Pitcairn Historical Society
Sharing the history of Pitcairn, Pennsylvania, U.S.A.




The Pitcairn Yard of the mighty Pennsylvania Railroad is now history, but its story lives on in the words of those who worked there, and those who chronicled its daily life.




There was a time when the quiet streets of Pitcairn Pennsylvania rang with the clanging of bells, the scream of shrieking whistles, and the high-pitched screech of grinding brakes. Puffs of steam rose up in great clouds from mighty locomotives that chugged and roared like mindless jungle beasts as they went about their daily business in the massive switching yards along Turtle Creek. It was the age of steam: the Pennsylvania Railroad reigned supreme across the state, and the Pitcairn yard was its prized jewel.


The Yard began in the years after the Civil War. Even as the railroad began running out of room at its 28th Street Yards in downtown Pittsburgh, Superintendent Robert Pitcairn was eyeing up some 215 acres of farmland in the upper Turtle Creek Valley just to the east of the city. That tract of land would serve for another hundred years as the home for the Pittsburgh Yard and its workers.  In time, all east and west bound freight of the PRR would be channeled through Pitcairn, as the sprawling Yard grew into one of the largest and most strategic classification facilities on the PRR’s system.


Don Waite, a retired railroad engineer, recalled the era when the land between Pitcairn and Wall rocked to the sounds of steam locomotives, screaming whistles and rivet guns, that could have been a chorus of Gatling guns for all the racket they made. Day and night. Twenty-four hours a day.  Waite remembered the time:


We had some people come here to stay from Philadelphia. They said, ‘How do you sleep with all that noise?’ We said: ‘What noise?’ It was just like music. You got used to it. Those were days that had no beginning or ending, at least not ones defined by the sun when the Yard was roaring with activity.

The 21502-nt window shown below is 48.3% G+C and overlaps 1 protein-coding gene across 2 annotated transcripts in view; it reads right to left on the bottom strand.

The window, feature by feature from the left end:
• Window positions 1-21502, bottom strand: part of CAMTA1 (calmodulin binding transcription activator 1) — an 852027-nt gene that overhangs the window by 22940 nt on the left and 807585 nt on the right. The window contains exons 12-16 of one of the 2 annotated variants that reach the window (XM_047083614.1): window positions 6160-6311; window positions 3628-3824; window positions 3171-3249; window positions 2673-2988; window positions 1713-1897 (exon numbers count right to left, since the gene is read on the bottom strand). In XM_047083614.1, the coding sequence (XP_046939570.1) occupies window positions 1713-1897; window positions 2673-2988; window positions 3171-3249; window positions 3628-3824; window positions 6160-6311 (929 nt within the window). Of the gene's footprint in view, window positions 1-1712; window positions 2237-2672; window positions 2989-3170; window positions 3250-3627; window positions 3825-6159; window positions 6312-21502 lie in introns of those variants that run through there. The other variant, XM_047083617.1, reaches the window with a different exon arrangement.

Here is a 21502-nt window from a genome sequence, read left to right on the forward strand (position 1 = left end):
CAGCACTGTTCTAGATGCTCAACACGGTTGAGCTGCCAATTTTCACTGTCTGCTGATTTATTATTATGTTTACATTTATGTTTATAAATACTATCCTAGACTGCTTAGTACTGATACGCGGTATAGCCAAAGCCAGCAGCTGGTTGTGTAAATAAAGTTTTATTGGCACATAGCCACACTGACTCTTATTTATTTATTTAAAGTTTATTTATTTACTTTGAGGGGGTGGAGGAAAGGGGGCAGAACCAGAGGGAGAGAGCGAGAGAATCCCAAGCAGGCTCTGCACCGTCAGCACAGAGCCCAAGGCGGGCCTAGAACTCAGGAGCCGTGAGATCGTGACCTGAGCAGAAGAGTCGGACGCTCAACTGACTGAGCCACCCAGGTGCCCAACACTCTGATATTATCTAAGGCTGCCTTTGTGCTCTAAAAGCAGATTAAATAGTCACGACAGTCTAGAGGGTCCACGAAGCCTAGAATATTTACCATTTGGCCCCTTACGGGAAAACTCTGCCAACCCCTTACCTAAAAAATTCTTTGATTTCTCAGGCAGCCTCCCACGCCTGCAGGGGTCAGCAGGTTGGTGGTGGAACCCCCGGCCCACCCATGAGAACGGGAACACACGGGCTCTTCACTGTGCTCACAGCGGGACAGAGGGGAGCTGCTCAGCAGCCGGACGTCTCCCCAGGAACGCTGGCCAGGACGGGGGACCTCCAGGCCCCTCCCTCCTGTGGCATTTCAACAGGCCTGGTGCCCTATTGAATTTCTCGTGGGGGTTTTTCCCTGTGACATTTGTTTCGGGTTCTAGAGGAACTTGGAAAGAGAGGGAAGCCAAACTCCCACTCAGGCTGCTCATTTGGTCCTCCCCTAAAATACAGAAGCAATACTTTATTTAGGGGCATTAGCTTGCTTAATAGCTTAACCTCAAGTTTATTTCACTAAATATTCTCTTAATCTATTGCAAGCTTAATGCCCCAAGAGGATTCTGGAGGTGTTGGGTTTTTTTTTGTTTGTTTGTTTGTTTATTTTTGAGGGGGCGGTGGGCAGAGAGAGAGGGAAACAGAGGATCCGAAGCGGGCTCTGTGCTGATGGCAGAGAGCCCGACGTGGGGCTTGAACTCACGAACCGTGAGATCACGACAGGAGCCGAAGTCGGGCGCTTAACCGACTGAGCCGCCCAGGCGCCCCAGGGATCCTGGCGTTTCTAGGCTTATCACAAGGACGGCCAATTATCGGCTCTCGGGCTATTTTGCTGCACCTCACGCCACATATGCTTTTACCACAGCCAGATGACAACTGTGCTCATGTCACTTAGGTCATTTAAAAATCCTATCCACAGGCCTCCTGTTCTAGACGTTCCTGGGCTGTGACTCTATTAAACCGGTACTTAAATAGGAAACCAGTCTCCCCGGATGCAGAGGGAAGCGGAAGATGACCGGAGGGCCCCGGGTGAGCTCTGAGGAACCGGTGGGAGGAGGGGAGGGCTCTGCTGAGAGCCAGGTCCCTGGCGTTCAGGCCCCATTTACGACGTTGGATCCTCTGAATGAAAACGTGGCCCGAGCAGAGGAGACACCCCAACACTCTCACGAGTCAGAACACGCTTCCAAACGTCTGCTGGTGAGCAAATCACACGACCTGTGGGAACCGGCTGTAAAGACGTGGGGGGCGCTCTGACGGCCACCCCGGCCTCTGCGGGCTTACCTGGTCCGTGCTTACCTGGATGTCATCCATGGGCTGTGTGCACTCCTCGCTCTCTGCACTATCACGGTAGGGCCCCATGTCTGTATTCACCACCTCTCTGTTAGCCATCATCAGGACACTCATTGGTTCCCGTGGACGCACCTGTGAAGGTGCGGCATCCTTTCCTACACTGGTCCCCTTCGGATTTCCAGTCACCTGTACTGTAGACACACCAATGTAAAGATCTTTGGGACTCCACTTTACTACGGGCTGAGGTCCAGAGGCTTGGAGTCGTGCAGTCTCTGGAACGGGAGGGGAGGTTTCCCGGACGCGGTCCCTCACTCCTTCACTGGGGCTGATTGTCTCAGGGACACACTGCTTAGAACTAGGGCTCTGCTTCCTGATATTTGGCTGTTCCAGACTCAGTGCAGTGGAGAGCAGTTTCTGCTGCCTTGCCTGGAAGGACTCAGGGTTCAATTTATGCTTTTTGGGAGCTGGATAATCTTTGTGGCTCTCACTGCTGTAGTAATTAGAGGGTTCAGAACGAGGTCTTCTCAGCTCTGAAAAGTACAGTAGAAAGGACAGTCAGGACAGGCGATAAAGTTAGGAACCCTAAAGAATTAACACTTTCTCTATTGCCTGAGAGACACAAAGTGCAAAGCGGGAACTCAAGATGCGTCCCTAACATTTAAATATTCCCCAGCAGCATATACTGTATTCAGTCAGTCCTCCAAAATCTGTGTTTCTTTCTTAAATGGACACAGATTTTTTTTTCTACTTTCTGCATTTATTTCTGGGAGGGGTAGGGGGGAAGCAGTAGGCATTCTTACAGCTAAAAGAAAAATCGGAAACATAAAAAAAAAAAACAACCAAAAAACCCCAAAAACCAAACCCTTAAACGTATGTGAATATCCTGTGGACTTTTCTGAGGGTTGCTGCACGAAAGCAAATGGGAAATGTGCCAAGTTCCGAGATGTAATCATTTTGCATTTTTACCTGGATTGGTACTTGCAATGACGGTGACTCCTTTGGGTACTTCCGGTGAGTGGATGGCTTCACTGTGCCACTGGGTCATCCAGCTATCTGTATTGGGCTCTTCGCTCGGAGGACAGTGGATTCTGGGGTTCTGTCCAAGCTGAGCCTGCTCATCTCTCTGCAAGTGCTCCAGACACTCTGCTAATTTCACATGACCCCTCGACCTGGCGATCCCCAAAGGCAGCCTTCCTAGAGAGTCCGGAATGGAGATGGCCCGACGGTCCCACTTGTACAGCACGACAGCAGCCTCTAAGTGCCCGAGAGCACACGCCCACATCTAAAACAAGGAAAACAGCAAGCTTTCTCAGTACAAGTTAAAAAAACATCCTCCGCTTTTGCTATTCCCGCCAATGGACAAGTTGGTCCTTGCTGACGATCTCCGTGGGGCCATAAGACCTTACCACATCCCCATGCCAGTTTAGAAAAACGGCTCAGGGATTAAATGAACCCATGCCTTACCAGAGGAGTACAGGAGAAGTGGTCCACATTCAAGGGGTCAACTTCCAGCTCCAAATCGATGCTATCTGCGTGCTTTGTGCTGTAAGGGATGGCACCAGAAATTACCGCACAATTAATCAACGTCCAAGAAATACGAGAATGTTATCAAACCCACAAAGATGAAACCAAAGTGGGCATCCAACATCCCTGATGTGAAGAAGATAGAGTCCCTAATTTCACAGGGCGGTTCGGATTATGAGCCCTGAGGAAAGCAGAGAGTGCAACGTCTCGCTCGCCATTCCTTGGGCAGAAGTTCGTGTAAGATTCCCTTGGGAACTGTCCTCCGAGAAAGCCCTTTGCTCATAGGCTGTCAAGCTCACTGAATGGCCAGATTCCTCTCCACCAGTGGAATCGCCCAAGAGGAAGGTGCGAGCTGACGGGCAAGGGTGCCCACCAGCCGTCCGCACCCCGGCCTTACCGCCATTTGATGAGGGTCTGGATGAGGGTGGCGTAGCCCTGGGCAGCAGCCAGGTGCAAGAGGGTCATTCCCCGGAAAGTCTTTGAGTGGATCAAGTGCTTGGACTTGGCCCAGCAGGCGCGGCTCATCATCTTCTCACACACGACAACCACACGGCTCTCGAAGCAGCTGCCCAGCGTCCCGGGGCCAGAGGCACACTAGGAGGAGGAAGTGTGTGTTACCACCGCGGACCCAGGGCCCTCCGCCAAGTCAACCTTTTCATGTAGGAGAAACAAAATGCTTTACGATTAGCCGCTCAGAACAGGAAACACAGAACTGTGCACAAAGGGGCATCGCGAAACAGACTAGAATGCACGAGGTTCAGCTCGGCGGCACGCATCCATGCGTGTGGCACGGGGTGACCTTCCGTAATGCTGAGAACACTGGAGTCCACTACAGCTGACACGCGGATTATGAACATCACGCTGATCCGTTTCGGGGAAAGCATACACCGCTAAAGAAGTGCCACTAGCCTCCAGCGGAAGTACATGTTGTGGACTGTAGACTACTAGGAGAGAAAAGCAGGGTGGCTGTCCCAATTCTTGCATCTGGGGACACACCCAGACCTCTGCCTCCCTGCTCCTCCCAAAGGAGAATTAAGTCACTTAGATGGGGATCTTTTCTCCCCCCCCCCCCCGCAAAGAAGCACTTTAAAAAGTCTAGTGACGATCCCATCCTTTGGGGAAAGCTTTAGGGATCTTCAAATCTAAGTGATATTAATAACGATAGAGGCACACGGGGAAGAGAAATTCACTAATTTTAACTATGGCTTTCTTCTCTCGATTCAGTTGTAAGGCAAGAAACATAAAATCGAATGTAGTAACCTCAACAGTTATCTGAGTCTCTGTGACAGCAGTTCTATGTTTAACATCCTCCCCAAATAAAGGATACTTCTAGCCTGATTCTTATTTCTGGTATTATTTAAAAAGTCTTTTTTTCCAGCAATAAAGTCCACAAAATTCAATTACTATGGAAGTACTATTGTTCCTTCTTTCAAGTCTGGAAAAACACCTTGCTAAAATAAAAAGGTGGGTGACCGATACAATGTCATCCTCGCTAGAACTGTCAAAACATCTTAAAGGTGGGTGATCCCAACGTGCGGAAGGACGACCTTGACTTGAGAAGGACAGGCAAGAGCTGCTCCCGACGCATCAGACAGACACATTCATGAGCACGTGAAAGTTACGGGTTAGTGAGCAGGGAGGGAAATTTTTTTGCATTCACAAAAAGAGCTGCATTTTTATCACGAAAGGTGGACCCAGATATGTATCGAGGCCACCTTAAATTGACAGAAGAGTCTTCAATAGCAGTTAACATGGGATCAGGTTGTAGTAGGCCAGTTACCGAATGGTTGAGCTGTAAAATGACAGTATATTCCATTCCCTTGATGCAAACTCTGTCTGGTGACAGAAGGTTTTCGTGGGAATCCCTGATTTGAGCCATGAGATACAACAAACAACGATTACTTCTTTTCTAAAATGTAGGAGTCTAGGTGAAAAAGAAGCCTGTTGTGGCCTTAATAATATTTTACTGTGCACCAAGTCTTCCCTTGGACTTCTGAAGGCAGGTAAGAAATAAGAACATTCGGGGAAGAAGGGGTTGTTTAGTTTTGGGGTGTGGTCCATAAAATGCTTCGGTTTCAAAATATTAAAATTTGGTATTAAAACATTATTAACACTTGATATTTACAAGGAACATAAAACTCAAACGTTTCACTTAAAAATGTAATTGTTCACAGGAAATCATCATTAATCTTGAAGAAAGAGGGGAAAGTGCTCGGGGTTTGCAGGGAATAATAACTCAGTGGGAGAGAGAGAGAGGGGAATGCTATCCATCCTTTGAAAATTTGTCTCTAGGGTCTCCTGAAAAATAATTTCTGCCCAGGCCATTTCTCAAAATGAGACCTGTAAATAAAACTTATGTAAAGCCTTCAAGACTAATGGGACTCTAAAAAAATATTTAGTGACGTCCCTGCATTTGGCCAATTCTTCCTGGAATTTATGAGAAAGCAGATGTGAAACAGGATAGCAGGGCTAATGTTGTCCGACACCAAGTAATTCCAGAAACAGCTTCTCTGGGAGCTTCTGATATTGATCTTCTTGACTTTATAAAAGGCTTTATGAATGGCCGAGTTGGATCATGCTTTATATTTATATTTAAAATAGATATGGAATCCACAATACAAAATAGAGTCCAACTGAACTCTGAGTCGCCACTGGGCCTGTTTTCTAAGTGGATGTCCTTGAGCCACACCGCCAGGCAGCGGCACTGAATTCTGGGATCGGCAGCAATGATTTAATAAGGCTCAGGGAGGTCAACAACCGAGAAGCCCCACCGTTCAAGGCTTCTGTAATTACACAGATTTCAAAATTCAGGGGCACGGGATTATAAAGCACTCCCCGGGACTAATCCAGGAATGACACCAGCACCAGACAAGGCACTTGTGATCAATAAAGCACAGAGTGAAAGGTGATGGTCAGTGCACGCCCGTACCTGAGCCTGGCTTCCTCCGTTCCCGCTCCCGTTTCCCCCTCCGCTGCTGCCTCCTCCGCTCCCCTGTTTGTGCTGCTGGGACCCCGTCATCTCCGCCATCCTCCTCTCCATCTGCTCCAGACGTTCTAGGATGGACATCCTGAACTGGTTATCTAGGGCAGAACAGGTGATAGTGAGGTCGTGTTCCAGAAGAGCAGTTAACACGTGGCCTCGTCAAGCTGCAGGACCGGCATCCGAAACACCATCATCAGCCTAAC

When I was a youngster, I would go down to ride the trains. Every Saturday, I would go to Pittsburgh. It was exciting. The big steam monsters would be hissing. There was dirt all over the place. The sights and sounds were something you never forget.


In their heyday, the yards bustled with activity. Newspaper Reporter Bruce Kish takes up the story:


     From the west, trains pulled into the loading docks from Chicago, St. Louis and Cincinnati to drop off grain and agricultural products.  Loading crews refilled the cars with manufactured goods and sent the trains back to the Midwest.

     Gray plumes of smoke rose into the sky.  The air reverberated with the hum and whir of machines and the pounding of sledges.

     Pitcairn handled virtually every aspect of train travel and maintenance.  In the vast network of machine shops and factories were roundhouses used for repairing passenger and freight cars.  The town was self sufficient, having its own electrical plant.


Paul Kogut of the Gateway Newspapers gives us this picture of the beehive of activity.


The plant’s brick smokestack, the highest point in the Yard loomed over everything; the stack thrust hundreds of feet into the air and spewed gray—black smoke almost continuously.  There were two roundhouses. On the Pitcairn side of the valley Freight and passenger cars were repaired at in a roundhouse that resembled a giant donut.


The other roundhouse, on the Wall side, was used for repairing locomotives. Like most of the Yard’s buildings, it was a busy place.  During one 24-hour period, 200 engines were serviced and repaired at the Yard.  There was also a chain of shops where cars, including private ones, were built and painted.  It was there, during the Yard’s heyday between World Wars I and II that workers turned out about 55 cars each day.


They mainly built gondolas—flat, open topped cars usually used to carry lumber and machinery—and hoppers—also open topped cars that were use to haul materials such as coal. The sides of a hopper are higher than a gondola’s, and there is an opening in the bottom to empty the material.